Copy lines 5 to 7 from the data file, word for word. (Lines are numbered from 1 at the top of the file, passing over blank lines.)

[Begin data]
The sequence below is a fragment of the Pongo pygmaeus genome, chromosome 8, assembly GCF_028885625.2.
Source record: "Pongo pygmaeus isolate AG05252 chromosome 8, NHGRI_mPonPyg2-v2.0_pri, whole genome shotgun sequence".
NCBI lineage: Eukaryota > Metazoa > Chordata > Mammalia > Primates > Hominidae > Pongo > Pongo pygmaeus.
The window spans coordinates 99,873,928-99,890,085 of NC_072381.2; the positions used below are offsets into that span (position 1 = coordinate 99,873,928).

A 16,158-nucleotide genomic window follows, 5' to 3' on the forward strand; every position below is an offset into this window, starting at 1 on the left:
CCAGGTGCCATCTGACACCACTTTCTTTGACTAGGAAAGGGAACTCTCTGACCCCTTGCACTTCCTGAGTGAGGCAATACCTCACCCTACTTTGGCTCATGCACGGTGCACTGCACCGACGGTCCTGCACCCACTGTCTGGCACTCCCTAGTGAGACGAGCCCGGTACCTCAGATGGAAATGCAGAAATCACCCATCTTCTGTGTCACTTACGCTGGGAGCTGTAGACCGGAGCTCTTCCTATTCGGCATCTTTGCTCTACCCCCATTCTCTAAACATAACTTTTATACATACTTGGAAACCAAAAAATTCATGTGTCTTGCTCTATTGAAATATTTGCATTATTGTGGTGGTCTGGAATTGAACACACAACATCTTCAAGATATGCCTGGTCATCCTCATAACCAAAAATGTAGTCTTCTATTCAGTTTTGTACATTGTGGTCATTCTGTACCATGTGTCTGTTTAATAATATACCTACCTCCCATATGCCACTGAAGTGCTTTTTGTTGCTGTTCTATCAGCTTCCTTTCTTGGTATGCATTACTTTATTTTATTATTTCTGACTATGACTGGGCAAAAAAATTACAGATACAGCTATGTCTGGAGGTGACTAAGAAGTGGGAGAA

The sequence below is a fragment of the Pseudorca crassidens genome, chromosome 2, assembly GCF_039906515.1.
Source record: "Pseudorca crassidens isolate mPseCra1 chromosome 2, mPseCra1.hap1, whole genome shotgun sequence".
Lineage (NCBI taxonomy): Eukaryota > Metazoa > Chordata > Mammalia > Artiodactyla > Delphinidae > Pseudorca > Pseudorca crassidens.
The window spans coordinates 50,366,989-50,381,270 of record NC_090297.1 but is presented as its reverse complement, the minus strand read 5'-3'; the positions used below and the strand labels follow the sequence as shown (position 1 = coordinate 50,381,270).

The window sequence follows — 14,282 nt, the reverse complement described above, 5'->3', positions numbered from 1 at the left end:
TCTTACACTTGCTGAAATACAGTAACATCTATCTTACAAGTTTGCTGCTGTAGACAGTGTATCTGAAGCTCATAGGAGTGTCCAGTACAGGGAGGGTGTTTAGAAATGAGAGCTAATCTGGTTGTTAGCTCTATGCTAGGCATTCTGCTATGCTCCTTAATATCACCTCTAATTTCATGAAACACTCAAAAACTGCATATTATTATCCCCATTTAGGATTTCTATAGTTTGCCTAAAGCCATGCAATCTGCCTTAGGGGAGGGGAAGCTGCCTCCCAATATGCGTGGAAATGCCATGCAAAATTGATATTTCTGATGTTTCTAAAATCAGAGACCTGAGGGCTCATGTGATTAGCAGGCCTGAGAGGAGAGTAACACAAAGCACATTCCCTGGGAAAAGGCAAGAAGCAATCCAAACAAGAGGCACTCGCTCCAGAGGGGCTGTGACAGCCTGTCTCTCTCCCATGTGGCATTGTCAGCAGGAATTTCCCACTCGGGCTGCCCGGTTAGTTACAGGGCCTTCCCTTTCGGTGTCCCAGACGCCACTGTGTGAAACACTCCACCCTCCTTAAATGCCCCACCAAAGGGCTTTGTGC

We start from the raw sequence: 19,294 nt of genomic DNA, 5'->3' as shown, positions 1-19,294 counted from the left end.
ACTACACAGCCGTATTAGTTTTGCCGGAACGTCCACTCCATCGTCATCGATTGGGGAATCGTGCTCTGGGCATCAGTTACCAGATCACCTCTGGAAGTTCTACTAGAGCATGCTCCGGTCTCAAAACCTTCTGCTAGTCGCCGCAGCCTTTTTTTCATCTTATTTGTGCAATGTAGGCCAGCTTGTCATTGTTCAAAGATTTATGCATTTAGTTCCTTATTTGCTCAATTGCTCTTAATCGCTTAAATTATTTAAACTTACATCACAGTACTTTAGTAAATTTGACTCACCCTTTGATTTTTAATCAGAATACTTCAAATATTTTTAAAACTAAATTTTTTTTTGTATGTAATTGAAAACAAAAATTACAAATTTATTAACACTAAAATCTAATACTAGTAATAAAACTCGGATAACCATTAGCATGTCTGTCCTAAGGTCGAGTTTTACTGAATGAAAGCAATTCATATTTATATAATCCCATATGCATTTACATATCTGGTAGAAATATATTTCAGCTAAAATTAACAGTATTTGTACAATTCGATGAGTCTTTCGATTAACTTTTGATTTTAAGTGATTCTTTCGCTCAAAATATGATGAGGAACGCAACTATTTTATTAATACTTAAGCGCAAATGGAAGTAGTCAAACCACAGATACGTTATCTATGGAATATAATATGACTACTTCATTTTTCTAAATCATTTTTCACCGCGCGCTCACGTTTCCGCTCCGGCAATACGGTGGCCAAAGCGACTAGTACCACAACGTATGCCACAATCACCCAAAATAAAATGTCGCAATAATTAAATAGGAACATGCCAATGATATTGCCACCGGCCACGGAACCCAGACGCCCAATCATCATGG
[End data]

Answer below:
A 16,158-nucleotide genomic window follows, 5' to 3' on the forward strand; every position below is an offset into this window, starting at 1 on the left:
CCAGGTGCCATCTGACACCACTTTCTTTGACTAGGAAAGGGAACTCTCTGACCCCTTGCACTTCCTGAGTGAGGCAATACCTCACCCTACTTTGGCTCATGCACGGTGCACTGCACCGACGGTCCTGCACCCACTGTCTGGCACTCCCTAGTGAGACGAGCCCGGTACCTCAGATGGAAATGCAGAAATCACCCATCTTCTGTGTCACTTACGCTGGGAGCTGTAGACCGGAGCTCTTCCTATTCGGCATCTTTGCTCTACCCCCATTCTCTAAACATAACTTTTATACATACTTGGAAACCAAAAAATTCATGTGTCTTGCTCTATTGAAATATTTGCATTATTGTGGTGGTCTGGAATTGAACACACAACATCTTCAAGATATGCCTGGTCATCCTCATAACCAAAAATGTAGTCTTCTATTCAGTTTTGTACATTGTGGTCATTCTGTACCATGTGTCTGTTTAATAATATACCTACCTCCCATATGCCACTGAAGTGCTTTTTGTTGCTGTTCTATCAGCTTCCTTTCTTGGTATGCATTACTTTATTTTATTATTTCTGACTATGACTGGGCAAAAAAATTACAGATACAGCTATGTCTGGAGGTGACTAAGAAGTGGGAGAA

The sequence below is a fragment of the Pseudorca crassidens genome, chromosome 2, assembly GCF_039906515.1.